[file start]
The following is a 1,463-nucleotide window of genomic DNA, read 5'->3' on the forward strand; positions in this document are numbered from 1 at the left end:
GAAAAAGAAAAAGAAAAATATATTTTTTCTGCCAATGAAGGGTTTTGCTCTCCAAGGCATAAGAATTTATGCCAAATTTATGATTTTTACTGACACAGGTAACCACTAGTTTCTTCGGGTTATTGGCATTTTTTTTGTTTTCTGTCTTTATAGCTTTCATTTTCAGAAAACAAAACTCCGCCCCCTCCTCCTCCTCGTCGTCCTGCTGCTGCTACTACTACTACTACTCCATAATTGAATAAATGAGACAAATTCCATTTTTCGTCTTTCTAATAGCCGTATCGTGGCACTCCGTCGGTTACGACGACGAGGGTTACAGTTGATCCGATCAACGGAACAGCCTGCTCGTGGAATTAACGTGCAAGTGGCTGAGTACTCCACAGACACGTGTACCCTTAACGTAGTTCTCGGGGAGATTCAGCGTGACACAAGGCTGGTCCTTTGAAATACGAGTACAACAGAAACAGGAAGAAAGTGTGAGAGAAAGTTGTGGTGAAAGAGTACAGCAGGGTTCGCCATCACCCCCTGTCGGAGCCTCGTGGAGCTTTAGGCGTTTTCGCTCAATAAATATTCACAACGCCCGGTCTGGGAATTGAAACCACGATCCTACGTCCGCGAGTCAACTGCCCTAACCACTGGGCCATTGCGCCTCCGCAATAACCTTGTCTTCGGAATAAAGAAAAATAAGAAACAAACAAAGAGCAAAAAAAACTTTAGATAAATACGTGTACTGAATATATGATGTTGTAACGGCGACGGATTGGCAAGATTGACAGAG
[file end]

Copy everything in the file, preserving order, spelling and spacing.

The following is a 1,463-nucleotide window of genomic DNA, read 5'->3' on the forward strand; positions in this document are numbered from 1 at the left end:
GAAAAAGAAAAAGAAAAATATATTTTTTCTGCCAATGAAGGGTTTTGCTCTCCAAGGCATAAGAATTTATGCCAAATTTATGATTTTTACTGACACAGGTAACCACTAGTTTCTTCGGGTTATTGGCATTTTTTTTGTTTTCTGTCTTTATAGCTTTCATTTTCAGAAAACAAAACTCCGCCCCCTCCTCCTCCTCGTCGTCCTGCTGCTGCTACTACTACTACTACTCCATAATTGAATAAATGAGACAAATTCCATTTTTCGTCTTTCTAATAGCCGTATCGTGGCACTCCGTCGGTTACGACGACGAGGGTTACAGTTGATCCGATCAACGGAACAGCCTGCTCGTGGAATTAACGTGCAAGTGGCTGAGTACTCCACAGACACGTGTACCCTTAACGTAGTTCTCGGGGAGATTCAGCGTGACACAAGGCTGGTCCTTTGAAATACGAGTACAACAGAAACAGGAAGAAAGTGTGAGAGAAAGTTGTGGTGAAAGAGTACAGCAGGGTTCGCCATCACCCCCTGTCGGAGCCTCGTGGAGCTTTAGGCGTTTTCGCTCAATAAATATTCACAACGCCCGGTCTGGGAATTGAAACCACGATCCTACGTCCGCGAGTCAACTGCCCTAACCACTGGGCCATTGCGCCTCCGCAATAACCTTGTCTTCGGAATAAAGAAAAATAAGAAACAAACAAAGAGCAAAAAAAACTTTAGATAAATACGTGTACTGAATATATGATGTTGTAACGGCGACGGATTGGCAAGATTGACAGAG